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Model 3's being flipped for the rebate and used resale at MSRP, for how long?

How long will Model 3's sell used at MSRP


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I've seen quite a few Model 3's listed for sale in the NorCal and SoCal areas that have hardly been driven (under 1k miles). Most owners are looking to recoup exactly what they paid to acquire the car (MSRP + Tax/Title/License).

2017 Tesla Model 3 | eBay

I've spoken to a few sellers and their response was that they didn't like the car or it doesn't fit their needs. Since they bought the car with the intent to not "flip" it, they can still get the $7500 federal rebate. I wonder how many of the initial buyers are purchasing the Model 3, just to flip them? I bet they could even drive the car for an entire year and with the backlog of buyers and federal rebates coming to an end soon, they could likely still sell at MSRP.

Thoughts?
 

voip-ninja

Give me some sugar baby
Mar 15, 2012
4,205
5,335
Colorado
There is no federal rebate. And the federal tax credit can vary anywhere from $0-$7500 depending on an individuals tax situation.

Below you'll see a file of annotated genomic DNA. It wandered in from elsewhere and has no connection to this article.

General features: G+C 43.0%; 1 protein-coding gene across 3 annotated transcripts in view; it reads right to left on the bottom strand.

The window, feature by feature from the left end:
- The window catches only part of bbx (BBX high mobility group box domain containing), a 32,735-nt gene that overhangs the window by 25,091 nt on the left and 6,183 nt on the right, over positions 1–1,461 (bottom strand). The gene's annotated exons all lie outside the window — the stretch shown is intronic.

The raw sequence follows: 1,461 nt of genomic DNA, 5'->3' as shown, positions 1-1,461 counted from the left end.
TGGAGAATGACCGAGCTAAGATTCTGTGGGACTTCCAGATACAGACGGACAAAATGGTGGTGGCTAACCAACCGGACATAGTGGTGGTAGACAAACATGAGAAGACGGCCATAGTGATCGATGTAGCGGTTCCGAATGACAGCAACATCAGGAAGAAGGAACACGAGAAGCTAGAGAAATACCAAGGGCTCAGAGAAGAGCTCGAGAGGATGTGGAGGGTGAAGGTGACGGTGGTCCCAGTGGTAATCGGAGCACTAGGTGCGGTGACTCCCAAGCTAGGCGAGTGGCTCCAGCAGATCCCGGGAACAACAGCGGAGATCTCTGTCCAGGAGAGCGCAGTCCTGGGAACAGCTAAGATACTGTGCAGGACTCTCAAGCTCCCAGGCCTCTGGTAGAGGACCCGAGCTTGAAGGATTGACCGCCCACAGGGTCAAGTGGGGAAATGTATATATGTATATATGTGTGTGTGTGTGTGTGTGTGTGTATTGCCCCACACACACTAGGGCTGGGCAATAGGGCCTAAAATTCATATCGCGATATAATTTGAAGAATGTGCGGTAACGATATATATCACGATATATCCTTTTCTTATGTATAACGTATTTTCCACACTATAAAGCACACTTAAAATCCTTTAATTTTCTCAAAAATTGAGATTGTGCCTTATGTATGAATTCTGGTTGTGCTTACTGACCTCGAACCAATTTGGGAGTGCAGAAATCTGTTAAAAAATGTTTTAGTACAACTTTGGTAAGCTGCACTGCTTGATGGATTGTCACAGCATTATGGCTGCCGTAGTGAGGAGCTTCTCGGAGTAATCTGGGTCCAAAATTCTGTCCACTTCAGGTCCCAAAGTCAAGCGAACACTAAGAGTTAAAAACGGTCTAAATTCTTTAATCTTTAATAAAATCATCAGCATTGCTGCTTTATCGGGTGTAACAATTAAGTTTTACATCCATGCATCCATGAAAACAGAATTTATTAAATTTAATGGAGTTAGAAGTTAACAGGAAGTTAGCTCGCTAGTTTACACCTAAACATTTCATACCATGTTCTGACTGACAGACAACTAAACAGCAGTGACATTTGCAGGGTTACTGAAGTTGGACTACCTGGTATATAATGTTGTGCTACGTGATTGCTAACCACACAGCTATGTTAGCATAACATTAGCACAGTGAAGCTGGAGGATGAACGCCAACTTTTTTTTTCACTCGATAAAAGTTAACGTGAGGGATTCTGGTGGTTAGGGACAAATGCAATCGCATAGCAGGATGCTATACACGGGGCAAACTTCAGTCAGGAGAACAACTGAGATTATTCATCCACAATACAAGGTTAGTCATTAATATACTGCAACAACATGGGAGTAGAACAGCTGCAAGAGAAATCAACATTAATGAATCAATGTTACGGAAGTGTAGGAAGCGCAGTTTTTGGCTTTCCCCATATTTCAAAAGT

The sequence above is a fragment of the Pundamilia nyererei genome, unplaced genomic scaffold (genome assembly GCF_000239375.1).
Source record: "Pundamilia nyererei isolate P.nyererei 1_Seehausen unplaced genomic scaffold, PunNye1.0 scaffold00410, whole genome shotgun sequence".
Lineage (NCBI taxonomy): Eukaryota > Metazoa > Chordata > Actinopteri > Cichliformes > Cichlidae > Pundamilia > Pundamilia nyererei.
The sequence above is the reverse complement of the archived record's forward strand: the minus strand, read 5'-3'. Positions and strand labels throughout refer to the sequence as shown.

While correct, I imagine that nearly everyone that has a Model 3 right now, meaning they have already been a Tesla owner, will qualify for the full $7500 federal tax credit.

I don't think there are so many people buying $50,000+ tax +title +licensing +fees cars who don't make enough to pay $7500 in taxes. I'm sure they are out there, but not too damn many of them.
 
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While correct, I imagine that nearly everyone that has a Model 3 right now, meaning they have already been a Tesla owner, will qualify for the full $7500 federal tax credit.

I don't think there are so many people buying $50,000+ tax +title +licensing +fees cars who don't make enough to pay $7500 in taxes. I'm sure they are out there, but not too damn many of them.
Judging by the retiree's getting M3's on the various forums I visit, I think there's quite a few that don't qualify for the any/full credit. And I might be one of them (plan on retiring this year, and my delivery keeps getting pushed out past this year).
 
Lets assume most of us will quality for the federal tax credit, lets keep this back on the original topic...